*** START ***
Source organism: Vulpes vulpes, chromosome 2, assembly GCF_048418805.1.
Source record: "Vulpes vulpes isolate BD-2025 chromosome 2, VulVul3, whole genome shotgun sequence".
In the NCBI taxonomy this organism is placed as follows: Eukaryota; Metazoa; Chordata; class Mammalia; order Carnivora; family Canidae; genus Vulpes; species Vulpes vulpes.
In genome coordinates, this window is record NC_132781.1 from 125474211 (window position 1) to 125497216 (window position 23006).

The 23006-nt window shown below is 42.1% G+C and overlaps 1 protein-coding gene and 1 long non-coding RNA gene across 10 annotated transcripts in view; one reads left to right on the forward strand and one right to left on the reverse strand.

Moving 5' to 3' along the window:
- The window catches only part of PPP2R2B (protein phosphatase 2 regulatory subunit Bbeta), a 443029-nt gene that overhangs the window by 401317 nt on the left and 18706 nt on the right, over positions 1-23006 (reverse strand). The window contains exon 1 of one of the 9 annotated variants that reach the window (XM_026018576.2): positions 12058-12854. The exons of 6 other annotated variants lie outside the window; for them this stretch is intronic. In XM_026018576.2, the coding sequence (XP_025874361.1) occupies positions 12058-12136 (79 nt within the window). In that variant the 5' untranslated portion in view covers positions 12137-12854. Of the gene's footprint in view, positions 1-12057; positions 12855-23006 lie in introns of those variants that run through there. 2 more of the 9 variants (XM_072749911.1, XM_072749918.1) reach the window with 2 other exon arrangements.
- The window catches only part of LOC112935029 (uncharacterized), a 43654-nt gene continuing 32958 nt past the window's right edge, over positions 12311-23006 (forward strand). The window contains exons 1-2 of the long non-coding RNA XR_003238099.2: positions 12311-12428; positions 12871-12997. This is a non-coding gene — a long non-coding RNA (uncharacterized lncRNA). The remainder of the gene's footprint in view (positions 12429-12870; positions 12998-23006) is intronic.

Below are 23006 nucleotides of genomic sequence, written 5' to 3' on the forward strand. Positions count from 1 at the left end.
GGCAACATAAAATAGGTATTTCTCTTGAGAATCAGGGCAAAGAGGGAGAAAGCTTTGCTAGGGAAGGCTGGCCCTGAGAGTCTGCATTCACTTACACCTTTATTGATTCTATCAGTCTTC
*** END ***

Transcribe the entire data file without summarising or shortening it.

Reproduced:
Source organism: Vulpes vulpes, chromosome 2, assembly GCF_048418805.1.
Source record: "Vulpes vulpes isolate BD-2025 chromosome 2, VulVul3, whole genome shotgun sequence".
In the NCBI taxonomy this organism is placed as follows: Eukaryota; Metazoa; Chordata; class Mammalia; order Carnivora; family Canidae; genus Vulpes; species Vulpes vulpes.
In genome coordinates, this window is record NC_132781.1 from 125474211 (window position 1) to 125497216 (window position 23006).

The 23006-nt window shown below is 42.1% G+C and overlaps 1 protein-coding gene and 1 long non-coding RNA gene across 10 annotated transcripts in view; one reads left to right on the forward strand and one right to left on the reverse strand.

Moving 5' to 3' along the window:
- The window catches only part of PPP2R2B (protein phosphatase 2 regulatory subunit Bbeta), a 443029-nt gene that overhangs the window by 401317 nt on the left and 18706 nt on the right, over positions 1-23006 (reverse strand). The window contains exon 1 of one of the 9 annotated variants that reach the window (XM_026018576.2): positions 12058-12854. The exons of 6 other annotated variants lie outside the window; for them this stretch is intronic. In XM_026018576.2, the coding sequence (XP_025874361.1) occupies positions 12058-12136 (79 nt within the window). In that variant the 5' untranslated portion in view covers positions 12137-12854. Of the gene's footprint in view, positions 1-12057; positions 12855-23006 lie in introns of those variants that run through there. 2 more of the 9 variants (XM_072749911.1, XM_072749918.1) reach the window with 2 other exon arrangements.
- The window catches only part of LOC112935029 (uncharacterized), a 43654-nt gene continuing 32958 nt past the window's right edge, over positions 12311-23006 (forward strand). The window contains exons 1-2 of the long non-coding RNA XR_003238099.2: positions 12311-12428; positions 12871-12997. This is a non-coding gene — a long non-coding RNA (uncharacterized lncRNA). The remainder of the gene's footprint in view (positions 12429-12870; positions 12998-23006) is intronic.

Below are 23006 nucleotides of genomic sequence, written 5' to 3' on the forward strand. Positions count from 1 at the left end.
GGCAACATAAAATAGGTATTTCTCTTGAGAATCAGGGCAAAGAGGGAGAAAGCTTTGCTAGGGAAGGCTGGCCCTGAGAGTCTGCATTCACTTACACCTTTATTGATTCTATCAGTCTTC